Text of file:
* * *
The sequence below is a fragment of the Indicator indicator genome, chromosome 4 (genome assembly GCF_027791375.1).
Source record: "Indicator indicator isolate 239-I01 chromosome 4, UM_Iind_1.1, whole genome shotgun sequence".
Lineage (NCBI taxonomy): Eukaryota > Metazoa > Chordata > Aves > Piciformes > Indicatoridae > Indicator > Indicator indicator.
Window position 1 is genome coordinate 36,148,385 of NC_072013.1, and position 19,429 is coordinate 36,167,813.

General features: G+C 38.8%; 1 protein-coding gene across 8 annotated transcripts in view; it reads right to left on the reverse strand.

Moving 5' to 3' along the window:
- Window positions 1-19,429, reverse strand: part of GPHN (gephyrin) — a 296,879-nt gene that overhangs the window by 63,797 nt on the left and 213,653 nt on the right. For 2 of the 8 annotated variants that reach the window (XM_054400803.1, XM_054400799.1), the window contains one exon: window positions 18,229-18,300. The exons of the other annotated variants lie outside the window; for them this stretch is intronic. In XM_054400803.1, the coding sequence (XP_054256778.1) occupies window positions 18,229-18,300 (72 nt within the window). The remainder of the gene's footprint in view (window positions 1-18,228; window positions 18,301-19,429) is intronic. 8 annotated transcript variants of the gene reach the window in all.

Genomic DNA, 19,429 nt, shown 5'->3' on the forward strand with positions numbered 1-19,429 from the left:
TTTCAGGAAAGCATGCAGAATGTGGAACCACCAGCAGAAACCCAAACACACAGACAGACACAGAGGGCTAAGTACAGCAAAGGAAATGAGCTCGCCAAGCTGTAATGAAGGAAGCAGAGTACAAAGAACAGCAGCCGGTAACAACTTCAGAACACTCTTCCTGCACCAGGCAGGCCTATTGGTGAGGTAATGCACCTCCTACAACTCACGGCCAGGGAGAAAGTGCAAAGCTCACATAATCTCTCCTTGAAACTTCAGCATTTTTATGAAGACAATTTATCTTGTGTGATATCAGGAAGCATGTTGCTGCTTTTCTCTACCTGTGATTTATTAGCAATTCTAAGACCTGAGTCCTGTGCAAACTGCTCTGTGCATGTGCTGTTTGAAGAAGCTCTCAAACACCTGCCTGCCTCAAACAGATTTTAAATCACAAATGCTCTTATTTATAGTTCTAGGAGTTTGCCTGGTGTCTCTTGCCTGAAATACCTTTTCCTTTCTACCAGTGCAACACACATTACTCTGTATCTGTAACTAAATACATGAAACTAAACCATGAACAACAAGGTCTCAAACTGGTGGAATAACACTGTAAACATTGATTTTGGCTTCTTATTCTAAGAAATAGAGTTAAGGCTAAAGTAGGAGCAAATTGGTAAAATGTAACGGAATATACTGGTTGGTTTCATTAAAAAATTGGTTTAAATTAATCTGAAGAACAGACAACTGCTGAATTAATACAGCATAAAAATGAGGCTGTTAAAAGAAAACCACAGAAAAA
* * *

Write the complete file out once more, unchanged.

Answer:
The sequence below is a fragment of the Indicator indicator genome, chromosome 4 (genome assembly GCF_027791375.1).
Source record: "Indicator indicator isolate 239-I01 chromosome 4, UM_Iind_1.1, whole genome shotgun sequence".
Lineage (NCBI taxonomy): Eukaryota > Metazoa > Chordata > Aves > Piciformes > Indicatoridae > Indicator > Indicator indicator.
Window position 1 is genome coordinate 36,148,385 of NC_072013.1, and position 19,429 is coordinate 36,167,813.

General features: G+C 38.8%; 1 protein-coding gene across 8 annotated transcripts in view; it reads right to left on the reverse strand.

Moving 5' to 3' along the window:
- Window positions 1-19,429, reverse strand: part of GPHN (gephyrin) — a 296,879-nt gene that overhangs the window by 63,797 nt on the left and 213,653 nt on the right. For 2 of the 8 annotated variants that reach the window (XM_054400803.1, XM_054400799.1), the window contains one exon: window positions 18,229-18,300. The exons of the other annotated variants lie outside the window; for them this stretch is intronic. In XM_054400803.1, the coding sequence (XP_054256778.1) occupies window positions 18,229-18,300 (72 nt within the window). The remainder of the gene's footprint in view (window positions 1-18,228; window positions 18,301-19,429) is intronic. 8 annotated transcript variants of the gene reach the window in all.

Genomic DNA, 19,429 nt, shown 5'->3' on the forward strand with positions numbered 1-19,429 from the left:
TTTCAGGAAAGCATGCAGAATGTGGAACCACCAGCAGAAACCCAAACACACAGACAGACACAGAGGGCTAAGTACAGCAAAGGAAATGAGCTCGCCAAGCTGTAATGAAGGAAGCAGAGTACAAAGAACAGCAGCCGGTAACAACTTCAGAACACTCTTCCTGCACCAGGCAGGCCTATTGGTGAGGTAATGCACCTCCTACAACTCACGGCCAGGGAGAAAGTGCAAAGCTCACATAATCTCTCCTTGAAACTTCAGCATTTTTATGAAGACAATTTATCTTGTGTGATATCAGGAAGCATGTTGCTGCTTTTCTCTACCTGTGATTTATTAGCAATTCTAAGACCTGAGTCCTGTGCAAACTGCTCTGTGCATGTGCTGTTTGAAGAAGCTCTCAAACACCTGCCTGCCTCAAACAGATTTTAAATCACAAATGCTCTTATTTATAGTTCTAGGAGTTTGCCTGGTGTCTCTTGCCTGAAATACCTTTTCCTTTCTACCAGTGCAACACACATTACTCTGTATCTGTAACTAAATACATGAAACTAAACCATGAACAACAAGGTCTCAAACTGGTGGAATAACACTGTAAACATTGATTTTGGCTTCTTATTCTAAGAAATAGAGTTAAGGCTAAAGTAGGAGCAAATTGGTAAAATGTAACGGAATATACTGGTTGGTTTCATTAAAAAATTGGTTTAAATTAATCTGAAGAACAGACAACTGCTGAATTAATACAGCATAAAAATGAGGCTGTTAAAAGAAAACCACAGAAAAA